Markets & Finance

Fahari’s real estate units get tax waiver

kihanda

ICEA Lion Asset Management CEO Einstein Kihanda. PHOTO | SALATON NJAU

Property fund ILAM Fahari I-Reit is set to book higher revenues after its subsidiaries received an exemption from withholding tax previously applicable on their rental income.

The subsidiaries, through which the Nairobi Securities Exchange-listed fund owns buildings, now join their parent company in being exempt from corporate and withholding tax on rental income.

“The Reit manager was successful in securing tax exemption letters for the Reit subsidiaries, which enabled tenants to cease withholding 10 percent of rental income from the second quarter of the period under review,” the property fund said in a statement accompanying its results for the half year ended June.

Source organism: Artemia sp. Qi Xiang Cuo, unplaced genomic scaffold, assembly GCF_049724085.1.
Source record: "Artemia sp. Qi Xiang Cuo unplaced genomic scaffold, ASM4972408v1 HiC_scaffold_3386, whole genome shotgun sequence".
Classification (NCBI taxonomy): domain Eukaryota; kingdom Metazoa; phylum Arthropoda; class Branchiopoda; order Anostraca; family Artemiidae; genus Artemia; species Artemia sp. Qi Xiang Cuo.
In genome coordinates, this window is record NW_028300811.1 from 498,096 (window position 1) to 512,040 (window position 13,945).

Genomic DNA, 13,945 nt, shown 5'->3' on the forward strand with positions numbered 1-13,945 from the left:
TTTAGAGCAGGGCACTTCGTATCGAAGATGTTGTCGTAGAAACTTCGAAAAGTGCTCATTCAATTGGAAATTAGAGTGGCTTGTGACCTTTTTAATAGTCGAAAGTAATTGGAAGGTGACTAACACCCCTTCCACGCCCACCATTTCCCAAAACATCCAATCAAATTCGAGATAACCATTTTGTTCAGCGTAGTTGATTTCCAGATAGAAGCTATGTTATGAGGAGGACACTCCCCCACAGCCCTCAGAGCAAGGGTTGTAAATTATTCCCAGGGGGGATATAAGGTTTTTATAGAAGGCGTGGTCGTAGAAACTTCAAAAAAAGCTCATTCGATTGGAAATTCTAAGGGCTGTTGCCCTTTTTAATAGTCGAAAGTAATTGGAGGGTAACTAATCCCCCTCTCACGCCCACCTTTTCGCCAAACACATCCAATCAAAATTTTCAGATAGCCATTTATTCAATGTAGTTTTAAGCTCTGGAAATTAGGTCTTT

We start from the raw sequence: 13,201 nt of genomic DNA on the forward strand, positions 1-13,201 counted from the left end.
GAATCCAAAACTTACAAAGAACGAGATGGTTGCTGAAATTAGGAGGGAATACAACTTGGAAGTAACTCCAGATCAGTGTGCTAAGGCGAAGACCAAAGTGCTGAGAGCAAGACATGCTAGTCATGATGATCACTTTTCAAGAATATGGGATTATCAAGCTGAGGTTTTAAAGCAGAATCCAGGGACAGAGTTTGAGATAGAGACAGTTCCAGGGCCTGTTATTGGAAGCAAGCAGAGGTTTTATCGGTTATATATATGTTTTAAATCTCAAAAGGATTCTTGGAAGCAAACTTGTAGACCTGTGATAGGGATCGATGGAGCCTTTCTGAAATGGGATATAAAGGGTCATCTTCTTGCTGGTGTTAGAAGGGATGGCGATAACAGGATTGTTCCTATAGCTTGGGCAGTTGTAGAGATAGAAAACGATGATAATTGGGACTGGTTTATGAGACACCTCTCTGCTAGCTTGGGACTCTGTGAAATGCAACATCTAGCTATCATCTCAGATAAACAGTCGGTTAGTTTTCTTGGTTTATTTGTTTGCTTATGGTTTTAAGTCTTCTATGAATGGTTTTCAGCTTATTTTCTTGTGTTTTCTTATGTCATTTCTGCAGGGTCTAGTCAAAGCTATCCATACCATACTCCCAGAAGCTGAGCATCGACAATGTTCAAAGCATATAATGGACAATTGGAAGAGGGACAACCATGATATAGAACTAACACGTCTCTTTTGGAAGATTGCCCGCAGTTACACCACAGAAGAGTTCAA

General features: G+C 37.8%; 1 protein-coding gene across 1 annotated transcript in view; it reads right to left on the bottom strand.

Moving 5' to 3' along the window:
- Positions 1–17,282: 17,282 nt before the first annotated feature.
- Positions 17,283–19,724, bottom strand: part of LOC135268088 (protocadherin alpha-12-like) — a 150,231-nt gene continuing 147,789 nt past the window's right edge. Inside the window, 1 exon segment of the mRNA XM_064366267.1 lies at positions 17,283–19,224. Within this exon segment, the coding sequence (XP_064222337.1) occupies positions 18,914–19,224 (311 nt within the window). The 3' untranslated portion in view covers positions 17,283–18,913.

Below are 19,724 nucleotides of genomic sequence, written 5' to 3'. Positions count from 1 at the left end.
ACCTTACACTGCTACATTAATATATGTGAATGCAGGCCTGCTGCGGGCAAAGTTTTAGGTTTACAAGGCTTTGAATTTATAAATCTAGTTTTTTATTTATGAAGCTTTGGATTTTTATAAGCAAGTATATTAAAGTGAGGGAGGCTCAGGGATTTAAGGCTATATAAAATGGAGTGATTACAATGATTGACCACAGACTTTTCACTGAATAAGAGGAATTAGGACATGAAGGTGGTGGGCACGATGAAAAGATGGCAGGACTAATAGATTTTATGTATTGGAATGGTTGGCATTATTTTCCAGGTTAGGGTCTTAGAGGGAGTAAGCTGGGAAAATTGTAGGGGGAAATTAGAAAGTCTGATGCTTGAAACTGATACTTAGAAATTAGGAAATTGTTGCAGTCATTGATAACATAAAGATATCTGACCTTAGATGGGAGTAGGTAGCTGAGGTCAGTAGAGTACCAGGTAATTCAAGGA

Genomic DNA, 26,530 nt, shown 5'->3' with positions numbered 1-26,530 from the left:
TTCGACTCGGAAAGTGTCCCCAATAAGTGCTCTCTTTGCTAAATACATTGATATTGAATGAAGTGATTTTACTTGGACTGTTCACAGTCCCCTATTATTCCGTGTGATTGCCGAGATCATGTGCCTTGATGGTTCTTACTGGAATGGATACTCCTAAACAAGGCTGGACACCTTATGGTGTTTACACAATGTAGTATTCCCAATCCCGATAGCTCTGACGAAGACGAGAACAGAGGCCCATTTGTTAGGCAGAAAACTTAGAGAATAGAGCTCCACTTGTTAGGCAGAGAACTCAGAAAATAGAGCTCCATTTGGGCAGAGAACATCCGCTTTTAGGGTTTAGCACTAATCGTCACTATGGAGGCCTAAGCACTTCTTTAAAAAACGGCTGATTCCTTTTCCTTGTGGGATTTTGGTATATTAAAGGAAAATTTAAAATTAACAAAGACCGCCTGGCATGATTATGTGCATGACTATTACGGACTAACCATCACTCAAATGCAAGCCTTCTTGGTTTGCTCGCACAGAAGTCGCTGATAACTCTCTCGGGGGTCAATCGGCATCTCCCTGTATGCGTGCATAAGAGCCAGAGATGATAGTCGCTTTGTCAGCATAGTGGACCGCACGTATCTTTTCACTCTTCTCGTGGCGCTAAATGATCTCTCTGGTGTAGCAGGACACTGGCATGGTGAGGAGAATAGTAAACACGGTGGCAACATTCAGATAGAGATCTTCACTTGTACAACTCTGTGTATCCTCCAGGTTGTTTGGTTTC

The law had exempted the subsidiaries from the tax but there were pending clarifications and administrative steps from the Kenya Revenue Authority.

Fahari has previously described the amounts that were withheld by tenants, running into millions of shillings, as irrecoverable.

The tax exemptions are the major incentives designed to encourage the growth of real estate investment funds which allow the general public to gain exposure to the property market without requiring large cash investments.

The only tax that will remain will be withholding tax on cash distributions to unitholders (shareholders) which stands at five percent for local investors.

The real estate fund, which is run by ICEA Lion Asset Management, currently owns four properties through various subsidiaries.

They are a shopping centre, an office building, and two semi-office or light industrial buildings valued at Sh3.25 billion, all of which are now exempt from the tax.

The property investment fund itself has been exempt from income tax since its establishment in September 2015, based on the provisions of the Kenyan Income Tax Act.

Its wholly-owned subsidiaries were however not explicitly exempt until the recent issuance of the letters.

Fahari more than doubled its profit for the half year ended June to Sh86.1 million, up from Sh42.2 million a year earlier.

This was mainly due to increased rental income.

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